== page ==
Julian Robertson is a legend; when he speaks - I listen.
Robertson had the best hedge fund record throughout the 1980s and 1990s. It is reported that the compound rate of return to his investors was 32%. During his active years, he was considered to be the Wizard of Wall Street. His hedge fund, Tiger Management, became the world's largest fund, which peaked at over $23 billion invested.
He seems to appear on CNBC once a year, this is our opportunity to learn via osmosis.
Nailed it ---> [Oct 30, 2007: Julian Robertson Calling for Doozy of a Recession] <--- market, as a forward looking indicator was at all time highs
A 30 minute interview below on CNBC - watch it; you'll see I am not the only one who talks crazy ;)
One portion of it below:
The US is too dependent on Japan and China buying up the country's debt and could face severe economic problems if that stops, Tiger Management founder and chairman Julian Robertson told CNBC.
It's almost Armageddon if the Japanese and Chinese don't buy our debt,” Robertson said in an interview. (that's what the Federal Reserve will be for Mr. Robertson) I don't know where we could get the money. I think we've let ourselves get in a terrible situation and I think we ought to try and get out of it.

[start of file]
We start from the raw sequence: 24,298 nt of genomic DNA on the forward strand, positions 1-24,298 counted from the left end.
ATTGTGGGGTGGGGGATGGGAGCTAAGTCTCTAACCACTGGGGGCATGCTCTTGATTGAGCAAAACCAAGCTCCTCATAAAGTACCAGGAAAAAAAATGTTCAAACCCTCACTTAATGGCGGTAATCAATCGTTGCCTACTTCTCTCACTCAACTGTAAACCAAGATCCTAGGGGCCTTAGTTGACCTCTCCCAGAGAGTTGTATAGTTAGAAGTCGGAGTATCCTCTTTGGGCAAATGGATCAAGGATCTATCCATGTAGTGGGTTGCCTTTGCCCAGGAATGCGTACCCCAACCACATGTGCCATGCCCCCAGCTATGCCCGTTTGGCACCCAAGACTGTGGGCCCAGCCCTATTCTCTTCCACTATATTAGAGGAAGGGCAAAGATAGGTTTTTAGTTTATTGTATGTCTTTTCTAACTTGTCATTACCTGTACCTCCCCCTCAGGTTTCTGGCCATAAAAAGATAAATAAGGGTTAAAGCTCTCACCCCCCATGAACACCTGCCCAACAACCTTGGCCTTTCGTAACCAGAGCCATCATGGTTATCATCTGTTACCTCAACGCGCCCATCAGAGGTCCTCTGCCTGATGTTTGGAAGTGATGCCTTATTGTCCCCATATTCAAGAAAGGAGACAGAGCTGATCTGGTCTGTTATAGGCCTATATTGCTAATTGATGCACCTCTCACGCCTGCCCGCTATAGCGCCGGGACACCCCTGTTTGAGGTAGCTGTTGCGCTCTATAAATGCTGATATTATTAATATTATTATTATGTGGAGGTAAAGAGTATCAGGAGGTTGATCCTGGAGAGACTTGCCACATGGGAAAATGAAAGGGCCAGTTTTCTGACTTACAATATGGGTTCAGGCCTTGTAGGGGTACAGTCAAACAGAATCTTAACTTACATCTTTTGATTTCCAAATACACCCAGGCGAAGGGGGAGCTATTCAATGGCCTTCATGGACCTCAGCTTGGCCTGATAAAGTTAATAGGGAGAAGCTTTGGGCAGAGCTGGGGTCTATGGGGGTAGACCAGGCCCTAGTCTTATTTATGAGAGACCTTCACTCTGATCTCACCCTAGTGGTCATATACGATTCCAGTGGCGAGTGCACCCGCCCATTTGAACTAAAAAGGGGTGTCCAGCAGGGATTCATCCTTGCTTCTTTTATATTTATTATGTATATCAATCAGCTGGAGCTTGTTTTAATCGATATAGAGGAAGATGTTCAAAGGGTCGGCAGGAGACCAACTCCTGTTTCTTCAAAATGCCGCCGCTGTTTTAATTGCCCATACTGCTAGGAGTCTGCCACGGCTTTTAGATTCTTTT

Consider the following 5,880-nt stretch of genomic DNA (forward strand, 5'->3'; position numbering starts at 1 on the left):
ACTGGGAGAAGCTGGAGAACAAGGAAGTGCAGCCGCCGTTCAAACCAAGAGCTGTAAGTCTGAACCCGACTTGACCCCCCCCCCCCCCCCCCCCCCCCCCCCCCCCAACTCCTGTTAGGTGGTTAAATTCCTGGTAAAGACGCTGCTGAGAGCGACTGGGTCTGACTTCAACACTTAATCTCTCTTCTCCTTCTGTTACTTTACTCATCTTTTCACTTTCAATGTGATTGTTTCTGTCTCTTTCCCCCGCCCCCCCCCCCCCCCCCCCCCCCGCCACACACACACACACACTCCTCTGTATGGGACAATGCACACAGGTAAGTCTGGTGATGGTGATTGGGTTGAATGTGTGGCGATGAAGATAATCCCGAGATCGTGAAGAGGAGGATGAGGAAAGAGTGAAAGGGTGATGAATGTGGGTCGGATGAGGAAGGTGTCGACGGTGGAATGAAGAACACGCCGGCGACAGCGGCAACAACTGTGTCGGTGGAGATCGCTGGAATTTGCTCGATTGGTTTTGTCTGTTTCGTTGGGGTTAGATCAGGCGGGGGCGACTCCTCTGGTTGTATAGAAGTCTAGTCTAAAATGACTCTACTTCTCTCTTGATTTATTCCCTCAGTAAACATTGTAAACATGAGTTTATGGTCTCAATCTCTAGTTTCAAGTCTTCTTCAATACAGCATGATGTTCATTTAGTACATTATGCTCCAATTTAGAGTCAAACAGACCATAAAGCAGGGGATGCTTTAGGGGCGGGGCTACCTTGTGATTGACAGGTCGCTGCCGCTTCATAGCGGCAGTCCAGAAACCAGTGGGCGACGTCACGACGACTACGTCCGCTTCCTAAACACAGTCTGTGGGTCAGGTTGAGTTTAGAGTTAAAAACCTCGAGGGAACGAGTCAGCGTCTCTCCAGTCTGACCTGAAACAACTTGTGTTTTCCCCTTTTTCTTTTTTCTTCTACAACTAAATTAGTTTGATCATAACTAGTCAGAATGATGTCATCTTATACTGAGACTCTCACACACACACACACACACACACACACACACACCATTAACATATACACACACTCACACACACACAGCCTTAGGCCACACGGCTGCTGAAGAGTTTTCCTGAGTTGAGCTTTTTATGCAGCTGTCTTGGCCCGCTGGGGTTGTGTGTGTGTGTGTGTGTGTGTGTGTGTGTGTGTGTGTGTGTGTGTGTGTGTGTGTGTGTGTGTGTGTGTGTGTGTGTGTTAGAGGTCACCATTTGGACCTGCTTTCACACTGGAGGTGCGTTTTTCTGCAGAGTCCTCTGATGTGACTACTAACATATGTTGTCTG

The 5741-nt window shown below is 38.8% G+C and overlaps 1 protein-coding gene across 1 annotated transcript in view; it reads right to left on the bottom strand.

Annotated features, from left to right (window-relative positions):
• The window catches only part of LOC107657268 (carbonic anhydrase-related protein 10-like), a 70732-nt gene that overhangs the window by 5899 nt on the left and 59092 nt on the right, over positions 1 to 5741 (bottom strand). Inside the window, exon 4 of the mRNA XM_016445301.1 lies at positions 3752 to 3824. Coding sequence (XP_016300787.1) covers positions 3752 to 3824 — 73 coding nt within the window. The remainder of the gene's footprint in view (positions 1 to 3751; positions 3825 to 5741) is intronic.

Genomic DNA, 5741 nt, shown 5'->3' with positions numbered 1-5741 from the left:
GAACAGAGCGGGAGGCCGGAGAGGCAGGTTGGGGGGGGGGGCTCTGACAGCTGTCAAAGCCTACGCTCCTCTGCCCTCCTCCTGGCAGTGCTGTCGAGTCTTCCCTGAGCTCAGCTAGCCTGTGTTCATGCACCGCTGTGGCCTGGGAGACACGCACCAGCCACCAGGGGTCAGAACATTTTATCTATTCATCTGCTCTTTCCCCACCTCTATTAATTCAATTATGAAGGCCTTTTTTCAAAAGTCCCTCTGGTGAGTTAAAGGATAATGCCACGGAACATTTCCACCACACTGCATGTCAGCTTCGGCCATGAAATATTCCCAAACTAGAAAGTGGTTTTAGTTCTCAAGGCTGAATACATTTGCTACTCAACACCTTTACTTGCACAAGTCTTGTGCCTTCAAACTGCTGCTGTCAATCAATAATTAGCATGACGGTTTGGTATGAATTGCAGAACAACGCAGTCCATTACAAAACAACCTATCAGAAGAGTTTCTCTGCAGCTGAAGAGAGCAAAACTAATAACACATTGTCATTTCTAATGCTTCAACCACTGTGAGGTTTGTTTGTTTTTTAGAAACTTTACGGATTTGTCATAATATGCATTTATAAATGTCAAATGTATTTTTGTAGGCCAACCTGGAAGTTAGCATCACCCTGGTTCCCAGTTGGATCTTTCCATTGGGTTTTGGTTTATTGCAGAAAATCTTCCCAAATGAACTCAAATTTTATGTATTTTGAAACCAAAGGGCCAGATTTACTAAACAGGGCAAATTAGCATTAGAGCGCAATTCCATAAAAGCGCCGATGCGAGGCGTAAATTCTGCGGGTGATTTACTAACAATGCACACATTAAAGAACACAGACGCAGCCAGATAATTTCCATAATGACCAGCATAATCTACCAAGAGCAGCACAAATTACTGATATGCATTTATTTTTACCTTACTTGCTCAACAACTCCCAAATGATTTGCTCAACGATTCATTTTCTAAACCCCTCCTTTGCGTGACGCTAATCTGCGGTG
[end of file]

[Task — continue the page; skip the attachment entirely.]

Robertson said inflation is a big risk if foreign countries were to stop buying bonds.
“If the Chinese and Japanese stop buying our bonds, we could easily see [inflation] go to 15 to 20 percent,” he said. “It's not a question of the economy. It's a question of who will lend us the money if they don't. Imagine us getting ourselves in a situation where we're totally dependent on those two countries. It's crazy.” (it's kick the can policy - we are the world's best)
Robertson said while he doesn’t think the Chinese will stop buying US bonds, the Japanese may eventually be forced to sell some of their long-term bonds.
“That's much worse than not buying,” he said. “The other thing is, they're buying almost exclusively short-term debt. And that's what we are offering, because we can't sell the long-term debt. And you know, the history has been that people who borrow short term really get burned.”
The only way to avoid the problem, he said, is to grow and save our way out of it.
The U.S. has to quit spending, cut back, start saving, and scale backward, Robertson said. Until that happens, I don't think we're anywhere near out of the woods.”
Robertson is not very optimistic about the short-term.
“We're in for some real rough sledding,” he said. “ I really do think the recession is at least temporarily over. But we haven't addressed so many of our problems and we are borrowing so much money that we can't possibly pay it back, unless the Chinese and Japanese buy our bonds.”